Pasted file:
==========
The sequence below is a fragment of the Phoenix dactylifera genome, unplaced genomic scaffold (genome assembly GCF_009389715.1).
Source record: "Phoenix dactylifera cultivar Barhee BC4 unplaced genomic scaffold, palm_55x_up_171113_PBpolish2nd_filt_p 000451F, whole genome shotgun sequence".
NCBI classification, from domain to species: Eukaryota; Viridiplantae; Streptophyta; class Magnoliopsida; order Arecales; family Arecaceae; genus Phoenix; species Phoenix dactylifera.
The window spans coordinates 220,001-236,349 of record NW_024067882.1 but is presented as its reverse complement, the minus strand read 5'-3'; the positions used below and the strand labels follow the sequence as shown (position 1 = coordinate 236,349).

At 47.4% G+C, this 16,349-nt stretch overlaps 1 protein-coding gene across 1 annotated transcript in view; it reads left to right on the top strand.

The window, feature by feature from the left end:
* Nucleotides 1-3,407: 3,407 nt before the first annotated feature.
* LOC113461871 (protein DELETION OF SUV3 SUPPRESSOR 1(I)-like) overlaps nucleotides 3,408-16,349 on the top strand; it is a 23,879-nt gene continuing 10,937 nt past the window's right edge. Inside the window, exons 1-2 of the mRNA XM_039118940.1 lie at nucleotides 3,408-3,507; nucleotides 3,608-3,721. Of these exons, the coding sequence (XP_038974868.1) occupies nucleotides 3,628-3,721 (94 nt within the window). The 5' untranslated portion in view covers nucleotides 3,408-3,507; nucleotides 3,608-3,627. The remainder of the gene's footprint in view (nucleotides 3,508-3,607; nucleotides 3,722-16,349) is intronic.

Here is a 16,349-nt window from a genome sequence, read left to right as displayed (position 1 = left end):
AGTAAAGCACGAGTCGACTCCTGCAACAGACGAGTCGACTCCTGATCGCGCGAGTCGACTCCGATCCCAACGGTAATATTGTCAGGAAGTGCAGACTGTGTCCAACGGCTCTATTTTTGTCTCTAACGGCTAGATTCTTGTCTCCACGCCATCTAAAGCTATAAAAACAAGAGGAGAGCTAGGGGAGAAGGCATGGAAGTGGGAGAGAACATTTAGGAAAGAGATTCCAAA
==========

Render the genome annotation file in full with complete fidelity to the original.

The sequence below is a fragment of the Phoenix dactylifera genome, unplaced genomic scaffold (genome assembly GCF_009389715.1).
Source record: "Phoenix dactylifera cultivar Barhee BC4 unplaced genomic scaffold, palm_55x_up_171113_PBpolish2nd_filt_p 000451F, whole genome shotgun sequence".
NCBI classification, from domain to species: Eukaryota; Viridiplantae; Streptophyta; class Magnoliopsida; order Arecales; family Arecaceae; genus Phoenix; species Phoenix dactylifera.
The window spans coordinates 220,001-236,349 of record NW_024067882.1 but is presented as its reverse complement, the minus strand read 5'-3'; the positions used below and the strand labels follow the sequence as shown (position 1 = coordinate 236,349).

At 47.4% G+C, this 16,349-nt stretch overlaps 1 protein-coding gene across 1 annotated transcript in view; it reads left to right on the top strand.

The window, feature by feature from the left end:
* Nucleotides 1-3,407: 3,407 nt before the first annotated feature.
* LOC113461871 (protein DELETION OF SUV3 SUPPRESSOR 1(I)-like) overlaps nucleotides 3,408-16,349 on the top strand; it is a 23,879-nt gene continuing 10,937 nt past the window's right edge. Inside the window, exons 1-2 of the mRNA XM_039118940.1 lie at nucleotides 3,408-3,507; nucleotides 3,608-3,721. Of these exons, the coding sequence (XP_038974868.1) occupies nucleotides 3,628-3,721 (94 nt within the window). The 5' untranslated portion in view covers nucleotides 3,408-3,507; nucleotides 3,608-3,627. The remainder of the gene's footprint in view (nucleotides 3,508-3,607; nucleotides 3,722-16,349) is intronic.

Here is a 16,349-nt window from a genome sequence, read left to right as displayed (position 1 = left end):
AGTAAAGCACGAGTCGACTCCTGCAACAGACGAGTCGACTCCTGATCGCGCGAGTCGACTCCGATCCCAACGGTAATATTGTCAGGAAGTGCAGACTGTGTCCAACGGCTCTATTTTTGTCTCTAACGGCTAGATTCTTGTCTCCACGCCATCTAAAGCTATAAAAACAAGAGGAGAGCTAGGGGAGAAGGCATGGAAGTGGGAGAGAACATTTAGGAAAGAGATTCCAAA